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Poison Ivy - Prevention - First Aid - Plant ID

Happy Friday from the Health Office!

Poison Ivy

Poison ivy is the most common poisonous plant in the United States. Contact with the leaf, stem or root of the plant can cause a rash called contact dermatitis due to exposure to the oil of the plant called urushiol.

When exposed to the urushiol oil, it causes an itchy, blistery rash that can occur 12 to 72 hours after exposure. The rash is typically red, contains blisters (blister fluids are not contagious), and can appear in lines or streaks and cause swelling. Per the Centers for Disease Control and Prevention (CDC), the oil can remain on clothes, shoes, gardening tools, surfaces, and sports equipment for five years. Other ways to become exposed is by touching an outdoor animal that was exposed to the urushiol oils or even inhaling particles containing urushiol oil from burning the plants.

The rash is not contagious but can spread by new exposures to the urushiol oil. If shoes or clothes are contaminated with the oil then touching the oil to new areas of the skin creates additional areas of rash outbreak. Most people see the rash go away in a few weeks.

rash from poison ivy
Rash from poison ivy. Image courtesy of the AAD website (


The most effective prevention is to keep the skin covered by wearing long sleeves, long pants, boots, and gloves when doing yard work or working where there is poison ivy.

Remove exposed clothing carefully without touching the clothing to the skin and launder separately in hot water with detergent.

Clean shoes, tools, surfaces, and equipment with Dawn dishwashing detergent or rubbing alcohol and soap and water to remove the urushiol oils.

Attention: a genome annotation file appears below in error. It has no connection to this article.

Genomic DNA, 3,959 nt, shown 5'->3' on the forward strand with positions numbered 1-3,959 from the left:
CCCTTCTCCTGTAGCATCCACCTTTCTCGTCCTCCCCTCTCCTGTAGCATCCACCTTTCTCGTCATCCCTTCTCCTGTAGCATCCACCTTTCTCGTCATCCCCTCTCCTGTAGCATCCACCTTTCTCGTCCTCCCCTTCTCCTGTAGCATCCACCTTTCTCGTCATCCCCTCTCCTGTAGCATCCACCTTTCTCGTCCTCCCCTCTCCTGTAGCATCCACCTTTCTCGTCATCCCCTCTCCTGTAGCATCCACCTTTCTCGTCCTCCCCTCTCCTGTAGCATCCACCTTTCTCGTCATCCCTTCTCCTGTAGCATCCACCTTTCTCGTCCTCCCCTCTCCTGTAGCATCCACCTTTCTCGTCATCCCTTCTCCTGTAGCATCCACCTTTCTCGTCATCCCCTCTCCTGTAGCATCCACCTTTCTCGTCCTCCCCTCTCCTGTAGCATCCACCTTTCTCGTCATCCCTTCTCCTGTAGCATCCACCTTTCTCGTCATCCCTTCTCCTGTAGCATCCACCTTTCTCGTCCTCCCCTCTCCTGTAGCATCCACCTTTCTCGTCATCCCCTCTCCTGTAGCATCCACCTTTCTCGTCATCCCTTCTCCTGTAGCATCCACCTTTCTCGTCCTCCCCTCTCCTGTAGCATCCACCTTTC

Use gloves but not rubber/latex gloves as they provide no protection because they can be broken down by the urushiol oils.

Do not burn plants because inhaling smoke from burning plants can cause severe allergic respiratory problems.

First Aid

Immediately wash the skin with Lava soap or Dawn dishwashing detergent, rubbing alcohol, or a specialized poison plant wash with lots of water to remove the urushiol oils.

Scrub under nails with a brush to remove any oils that may have gotten under your fingernails.

Cold, wet compresses, calamine lotion, or hydrocortisone 1% cream can be used to reduce itching and blistering. Oatmeal baths may help with the itch as well.

Oral antihistamines like Benadryl may be taken if itching is severe but note that Benadryl may cause drowsiness. Zyrtec is an over-the-counter antihistamine that can be taken once a day for itchiness but may also cause drowsiness.

Seek medical attention if the rash is near the eyes, on the genitals, or is widespread as oral steroids may be needed. If in doubt, contact your physician or licensed provider.

Plant Identification

The three poisonous plants with urushiol oils are poison ivy, poison sumac, and poison oak. Poison ivy and poison sumac are the two poisonous plants found in our area whereas poison oak is found more often in the southeast and the west coast.

Poison Ivy

Photos courtesy of the U.S. Department of Agriculture

Eastern poison ivy is typically a hairy, ropelike vine with three shiny green (or red in the fall) leaves budding from one small stem

Poison Sumac

Photos courtesy of the U.S. Department of Agriculture

Woody shrub that has stems that contain 7-13 leaves arranged in pairs and may have glossy, pale yellow, or cream-colored berries

Poison Oak – Southeast and West Coast

Photos courtesy of U.S. Department of Agriculture

Typically a shrub with leaves of three, similar to poison ivy, Pacific poison oak may be vine-like, May have yellow or green flowers and clusters of green-yellow or white berries

CDC - Poisonous Plants
Poison Ivy, Oak, and Sumac: Overview


Thank You Notes

  • Thank you to the family of James Phelps for the donation of tissues!
  • Thank you to the family of Mae Pflaum for the donation of granola bars!

Your donations are greatly appreciated
as well as needed to help care for the students and staff here at Parker.


Wish List:

  • Tissues
  • Band-Aids
  • Hand Sanitizer
  • Healthy snacks (granola bars, peanut butter crackers)

Be well - Smile often - Stay healthy!
Enjoy this beautiful weather! 

Warm Regards, Lisa
Liza Zick, BSN, RN
School Nurse
Office Hours: 8:15 AM - 3:45 PM
(Weds until 2:15 PM)
Phone: 978-772-3293 x135
Fax: 978-772-9494



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